Doctrine of Prospective Overruling

The doctrine of prospective overruling was first recognised in America in the early 1900s when the legal jurisprudence in the country shifted from the age-old Blackstonian theory. The doctrine slowly developed in America and was soon accepted by English jurists and English Courts. It was recognised and adopted in India for the first time by the Supreme Court in the case of I.C.Golaknath vs State of Punjab.

The doctrine of prospective overruling finds its roots in American jurisprudence. But before this doctrine was applied and followed, the American judicial system followed the Blackstonian theory. According to this theory, Courts did not have the power to create new laws but could only follow, interpret and expound the existing laws. But several American jurists were against this theory and this opposition paved the way for the adoption of the doctrine of prospective overruling. The Blackstonian theory that was followed in England was criticised by English jurists like Bentham and Austin . Austin stated that the mere ideology that a law is not made by a court and just miraculously exists is nothing but fictional. Law has been and will be in the future made by the judges in Courts of law from time to time.

The House of Lords in practice statement observed that the Blackstonian theory does not pass the test of time and the Courts are empowered to modify and depart from existing laws and decisions if it deems fit to do so. In Milingas vs George Textiles Ltd. , the House of Lords while dealing with a claim for liquidated damages held that the application of the doctrine of prospective overruling would not affect any past transactions but will only affect the future transactions from the date of the judgement.

Objections raised against the doctrine of prospective overruling in India

  1. There is no evidence regarding the application of the doctrine of prospective overruling on decisions regarding amendments of ordinary laws. Only decisions regarding constitutional law amendments can be subject to this doctrine.
  2. Indian jurisprudence follows a precedent-based system. It would not be advisable to shift from this approach and adopt an international doctrine.
  3. According to Article 13 of the Constitution, any law that is in violation of fundamental rights would be deemed to be void to the extent of the violation. In Deep Chand vs. State of Uttar Pradesh, the Supreme Court held that any law which violates the fundamental rights guaranteed by the Constitution is a still-born law. Thus, any law that has been declared unconstitutional should be deemed void from the moment of its enactment and therefore the doctrine of prospective overruling would be against the guideline set under Article 13 of the Constitution.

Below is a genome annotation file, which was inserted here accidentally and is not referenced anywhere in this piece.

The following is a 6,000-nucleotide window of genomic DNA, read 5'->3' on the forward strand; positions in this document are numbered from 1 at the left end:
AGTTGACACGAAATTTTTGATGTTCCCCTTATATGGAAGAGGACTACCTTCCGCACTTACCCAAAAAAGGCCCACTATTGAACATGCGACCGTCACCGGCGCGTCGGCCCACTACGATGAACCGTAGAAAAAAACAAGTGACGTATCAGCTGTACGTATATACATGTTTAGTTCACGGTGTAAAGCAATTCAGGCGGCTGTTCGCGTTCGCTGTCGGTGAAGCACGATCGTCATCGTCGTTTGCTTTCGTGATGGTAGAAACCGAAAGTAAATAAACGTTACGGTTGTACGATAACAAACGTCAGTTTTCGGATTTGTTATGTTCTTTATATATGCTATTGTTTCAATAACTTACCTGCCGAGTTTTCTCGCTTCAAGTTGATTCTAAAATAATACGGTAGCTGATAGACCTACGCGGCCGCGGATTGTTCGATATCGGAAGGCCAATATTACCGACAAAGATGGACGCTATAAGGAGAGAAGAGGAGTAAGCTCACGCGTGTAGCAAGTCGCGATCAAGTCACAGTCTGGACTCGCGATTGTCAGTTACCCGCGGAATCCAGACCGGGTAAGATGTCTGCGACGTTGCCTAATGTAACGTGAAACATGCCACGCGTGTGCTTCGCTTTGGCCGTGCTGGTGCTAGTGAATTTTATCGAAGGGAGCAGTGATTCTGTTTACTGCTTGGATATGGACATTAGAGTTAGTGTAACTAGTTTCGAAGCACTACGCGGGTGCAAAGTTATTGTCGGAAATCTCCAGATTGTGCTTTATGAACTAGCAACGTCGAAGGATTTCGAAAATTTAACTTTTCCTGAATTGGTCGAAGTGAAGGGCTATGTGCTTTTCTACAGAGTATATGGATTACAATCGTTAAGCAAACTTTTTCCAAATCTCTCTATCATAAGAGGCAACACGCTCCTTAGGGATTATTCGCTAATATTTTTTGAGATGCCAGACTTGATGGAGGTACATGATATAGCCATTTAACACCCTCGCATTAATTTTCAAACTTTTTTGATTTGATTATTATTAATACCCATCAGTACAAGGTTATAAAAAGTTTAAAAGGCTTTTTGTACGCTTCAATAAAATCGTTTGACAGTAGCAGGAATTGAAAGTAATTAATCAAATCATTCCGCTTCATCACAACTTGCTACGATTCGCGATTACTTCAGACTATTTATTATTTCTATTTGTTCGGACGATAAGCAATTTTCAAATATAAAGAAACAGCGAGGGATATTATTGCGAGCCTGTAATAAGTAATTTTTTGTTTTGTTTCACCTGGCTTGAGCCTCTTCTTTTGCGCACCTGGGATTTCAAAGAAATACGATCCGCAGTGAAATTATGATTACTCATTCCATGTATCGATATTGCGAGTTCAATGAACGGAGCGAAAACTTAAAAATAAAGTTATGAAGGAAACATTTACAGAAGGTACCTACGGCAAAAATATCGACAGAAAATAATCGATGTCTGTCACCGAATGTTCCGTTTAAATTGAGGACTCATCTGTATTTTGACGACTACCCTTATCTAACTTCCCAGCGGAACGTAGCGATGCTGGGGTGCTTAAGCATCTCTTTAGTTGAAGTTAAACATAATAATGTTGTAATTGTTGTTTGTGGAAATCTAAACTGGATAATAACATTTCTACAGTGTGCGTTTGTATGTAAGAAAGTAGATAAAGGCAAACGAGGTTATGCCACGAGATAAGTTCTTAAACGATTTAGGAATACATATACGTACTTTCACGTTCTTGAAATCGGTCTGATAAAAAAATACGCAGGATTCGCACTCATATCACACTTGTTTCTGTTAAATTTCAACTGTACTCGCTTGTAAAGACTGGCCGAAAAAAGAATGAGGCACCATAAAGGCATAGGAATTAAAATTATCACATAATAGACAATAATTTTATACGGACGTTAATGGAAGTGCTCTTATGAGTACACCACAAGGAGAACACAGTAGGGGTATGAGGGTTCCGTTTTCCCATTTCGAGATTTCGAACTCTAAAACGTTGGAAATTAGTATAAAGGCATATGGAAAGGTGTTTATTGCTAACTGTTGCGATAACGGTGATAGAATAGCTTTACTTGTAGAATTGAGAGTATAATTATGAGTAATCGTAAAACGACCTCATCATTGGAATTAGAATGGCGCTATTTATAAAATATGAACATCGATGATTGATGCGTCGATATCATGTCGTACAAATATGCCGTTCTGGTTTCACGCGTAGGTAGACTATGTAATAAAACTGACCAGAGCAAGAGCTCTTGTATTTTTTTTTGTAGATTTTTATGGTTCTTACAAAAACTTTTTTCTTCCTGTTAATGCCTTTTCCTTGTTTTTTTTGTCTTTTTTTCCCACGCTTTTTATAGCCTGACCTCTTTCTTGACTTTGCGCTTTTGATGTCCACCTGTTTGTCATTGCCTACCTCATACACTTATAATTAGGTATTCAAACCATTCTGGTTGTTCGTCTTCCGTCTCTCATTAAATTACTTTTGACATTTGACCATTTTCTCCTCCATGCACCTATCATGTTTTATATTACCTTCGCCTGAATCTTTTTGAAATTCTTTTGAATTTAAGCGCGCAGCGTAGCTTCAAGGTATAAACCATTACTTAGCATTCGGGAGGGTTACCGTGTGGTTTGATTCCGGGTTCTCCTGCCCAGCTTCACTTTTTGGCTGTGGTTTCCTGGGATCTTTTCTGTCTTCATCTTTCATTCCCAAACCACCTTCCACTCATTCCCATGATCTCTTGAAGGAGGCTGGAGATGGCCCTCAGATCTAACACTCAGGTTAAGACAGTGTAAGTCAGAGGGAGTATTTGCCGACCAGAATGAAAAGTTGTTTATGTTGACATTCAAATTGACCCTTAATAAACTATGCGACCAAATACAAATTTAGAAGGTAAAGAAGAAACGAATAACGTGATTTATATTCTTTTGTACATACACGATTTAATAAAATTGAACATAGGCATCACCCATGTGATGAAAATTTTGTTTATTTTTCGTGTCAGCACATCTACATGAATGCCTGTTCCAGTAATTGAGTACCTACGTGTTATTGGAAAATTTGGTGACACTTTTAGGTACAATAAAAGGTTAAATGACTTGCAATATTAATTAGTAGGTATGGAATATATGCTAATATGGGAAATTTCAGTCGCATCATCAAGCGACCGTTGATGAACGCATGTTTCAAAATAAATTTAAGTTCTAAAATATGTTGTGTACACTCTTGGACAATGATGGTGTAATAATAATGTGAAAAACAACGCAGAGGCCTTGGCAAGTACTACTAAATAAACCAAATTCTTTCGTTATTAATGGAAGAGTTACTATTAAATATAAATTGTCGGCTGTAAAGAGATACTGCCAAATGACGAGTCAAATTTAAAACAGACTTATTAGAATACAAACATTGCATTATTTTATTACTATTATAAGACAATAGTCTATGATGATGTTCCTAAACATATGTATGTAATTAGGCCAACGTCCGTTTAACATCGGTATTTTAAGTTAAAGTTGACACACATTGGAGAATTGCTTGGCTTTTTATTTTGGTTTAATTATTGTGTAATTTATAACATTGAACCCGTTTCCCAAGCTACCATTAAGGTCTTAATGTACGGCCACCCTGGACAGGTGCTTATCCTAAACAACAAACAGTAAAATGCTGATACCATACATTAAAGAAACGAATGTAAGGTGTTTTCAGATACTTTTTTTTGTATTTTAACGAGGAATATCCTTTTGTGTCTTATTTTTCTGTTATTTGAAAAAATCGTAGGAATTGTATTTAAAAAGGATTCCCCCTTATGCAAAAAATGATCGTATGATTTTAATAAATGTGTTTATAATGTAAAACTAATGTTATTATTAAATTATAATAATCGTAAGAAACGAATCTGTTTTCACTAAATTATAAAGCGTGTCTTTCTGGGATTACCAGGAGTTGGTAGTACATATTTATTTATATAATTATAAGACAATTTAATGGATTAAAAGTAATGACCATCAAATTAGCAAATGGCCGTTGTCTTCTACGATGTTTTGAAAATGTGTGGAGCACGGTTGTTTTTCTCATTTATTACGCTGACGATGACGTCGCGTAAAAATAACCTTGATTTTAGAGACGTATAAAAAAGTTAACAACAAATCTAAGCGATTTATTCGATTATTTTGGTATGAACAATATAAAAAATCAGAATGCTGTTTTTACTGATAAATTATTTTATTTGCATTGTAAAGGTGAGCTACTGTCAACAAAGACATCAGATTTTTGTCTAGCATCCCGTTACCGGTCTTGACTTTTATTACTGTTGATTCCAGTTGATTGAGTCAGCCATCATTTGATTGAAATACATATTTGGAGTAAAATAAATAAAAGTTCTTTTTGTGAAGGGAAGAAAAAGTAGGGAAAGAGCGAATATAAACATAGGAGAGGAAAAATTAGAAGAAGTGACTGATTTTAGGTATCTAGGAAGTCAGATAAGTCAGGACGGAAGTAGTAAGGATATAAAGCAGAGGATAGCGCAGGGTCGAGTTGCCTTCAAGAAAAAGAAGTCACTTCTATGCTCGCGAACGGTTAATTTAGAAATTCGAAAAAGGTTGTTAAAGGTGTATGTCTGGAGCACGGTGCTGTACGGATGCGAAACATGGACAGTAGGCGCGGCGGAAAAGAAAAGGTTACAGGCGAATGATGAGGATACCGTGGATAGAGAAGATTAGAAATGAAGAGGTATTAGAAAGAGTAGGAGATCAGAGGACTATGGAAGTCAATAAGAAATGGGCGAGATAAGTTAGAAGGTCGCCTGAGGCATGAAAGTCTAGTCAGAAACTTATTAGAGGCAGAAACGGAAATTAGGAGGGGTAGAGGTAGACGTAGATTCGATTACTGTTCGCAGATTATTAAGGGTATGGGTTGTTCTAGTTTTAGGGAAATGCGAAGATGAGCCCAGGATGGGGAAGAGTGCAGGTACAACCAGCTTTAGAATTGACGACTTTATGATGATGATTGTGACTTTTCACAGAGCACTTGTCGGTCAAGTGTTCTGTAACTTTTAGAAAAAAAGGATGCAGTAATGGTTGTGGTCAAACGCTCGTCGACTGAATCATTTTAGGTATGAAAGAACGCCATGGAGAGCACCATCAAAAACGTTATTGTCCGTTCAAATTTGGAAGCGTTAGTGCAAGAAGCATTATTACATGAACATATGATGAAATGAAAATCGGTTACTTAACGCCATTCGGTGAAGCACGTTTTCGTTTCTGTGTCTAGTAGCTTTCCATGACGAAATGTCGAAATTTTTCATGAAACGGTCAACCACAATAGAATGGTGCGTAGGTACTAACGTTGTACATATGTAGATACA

Observations regarding the application of the doctrine of prospective overruling

The Supreme Court initially propounded three essential conditions that were necessary for invoking the doctrine of prospective overruling. The conditions have been enumerated below:The doctrine of prospective overruling can be invoked only in cases that arise regarding the interpretation of the Constitution.The doctrine of prospective overruling can be applied only by the Supreme Court.The Court may modify the aspects of prospective application of its ruling in accordance with the justice of the cause or matter before it.By applying the aforesaid conditions, the Court came to a conclusion that if it follows the principle of retrospective overruling, it would create chaos and will affect several transactions that were carried on under the old regime. Thus, the doctrine of prospective overruling will be applicable in the present case.The Constitutional amendments already in place would not be affected by the decision of the Court. Only future amendments would have to follow the ratio laid down by the Court in this case.

Reference:

  1. lexlife.in
  2. blog.ipleaders.in

Aishwarya Says:

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